Sunday, June 24, 2007

No Set Hours

My friend S works for one of Best Buy's competitors and the best perk of her job is unlimited vacation time. As long as you fulfill your annual goals and objectives mutually agreed upon by you and your supervisor, you can take as much time off as you like. I asked her incredulously "You mean there is no limit ?" and she clarified "There is no limit".

It turns out that the some people are able to take as much as two months of vacation without hurting their growth prospects while others can barely eke out a week. S is somewhere in between and absolutely loves it. She challenges herself to work harder and smarter all the time so she is able to enjoy more time off with her family. A win-win situation for both employee and company.

Sounds like Best Buy is doing something quite similar and hopefully the movement with turn viral and spread through all of corporate America. I have worked remotely and picked my own hours in the past. The advantages are obvious but there are some downsides too. The demarcation between work and home gets blurry. As long as you have access to the internet and phone you are never fully free.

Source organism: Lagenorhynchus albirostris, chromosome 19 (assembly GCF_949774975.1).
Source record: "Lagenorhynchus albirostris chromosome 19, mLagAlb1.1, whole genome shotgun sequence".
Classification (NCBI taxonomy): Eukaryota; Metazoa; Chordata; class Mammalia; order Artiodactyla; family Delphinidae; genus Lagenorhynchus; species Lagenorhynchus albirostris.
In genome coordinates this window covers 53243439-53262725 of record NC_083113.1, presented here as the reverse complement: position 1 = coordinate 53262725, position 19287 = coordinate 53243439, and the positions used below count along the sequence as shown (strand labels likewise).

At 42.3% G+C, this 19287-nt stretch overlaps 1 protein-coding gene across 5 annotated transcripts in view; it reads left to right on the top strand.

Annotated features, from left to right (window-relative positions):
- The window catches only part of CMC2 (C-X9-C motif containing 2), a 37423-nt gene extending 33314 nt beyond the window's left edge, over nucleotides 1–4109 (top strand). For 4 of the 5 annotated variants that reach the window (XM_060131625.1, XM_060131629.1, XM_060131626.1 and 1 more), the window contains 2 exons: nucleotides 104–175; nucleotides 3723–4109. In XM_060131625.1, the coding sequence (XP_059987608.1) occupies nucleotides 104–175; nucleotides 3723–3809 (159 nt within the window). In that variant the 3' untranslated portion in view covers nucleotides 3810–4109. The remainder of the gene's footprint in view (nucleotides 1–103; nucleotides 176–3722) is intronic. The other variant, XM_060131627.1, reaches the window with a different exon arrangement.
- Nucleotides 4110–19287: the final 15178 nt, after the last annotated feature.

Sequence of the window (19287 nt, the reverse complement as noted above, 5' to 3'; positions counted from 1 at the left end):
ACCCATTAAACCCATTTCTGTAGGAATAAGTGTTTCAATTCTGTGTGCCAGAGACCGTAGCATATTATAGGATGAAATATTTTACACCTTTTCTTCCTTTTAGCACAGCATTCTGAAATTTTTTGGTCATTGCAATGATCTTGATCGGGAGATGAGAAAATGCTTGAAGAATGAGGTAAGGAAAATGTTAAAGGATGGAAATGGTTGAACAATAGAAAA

Then the mantra of results-only work though appealing at first glance is not easily achievable. Face time is needed to build relationships that will be needed in a crisis when a cross functional team must be pulled together to resolve issues expeditiously. Individuals have different work styles and productivity patterns. Unless you are an individual contributor with no external dependencies you can only produce results only as fast as the slowest moving part in your organization.

It becomes necessary therefore, to scout for a WiFi connection while vacationing in the mountains just to make sure everything continues to be in motion while you are out so you don't have to work extra to make up for your absence. Even after factoring all the negatives, I love the freedom to work when I want to for as long as I want to. There is a lot to be said for not being corralled in a cubicle farm for forty plus hours every week for years.

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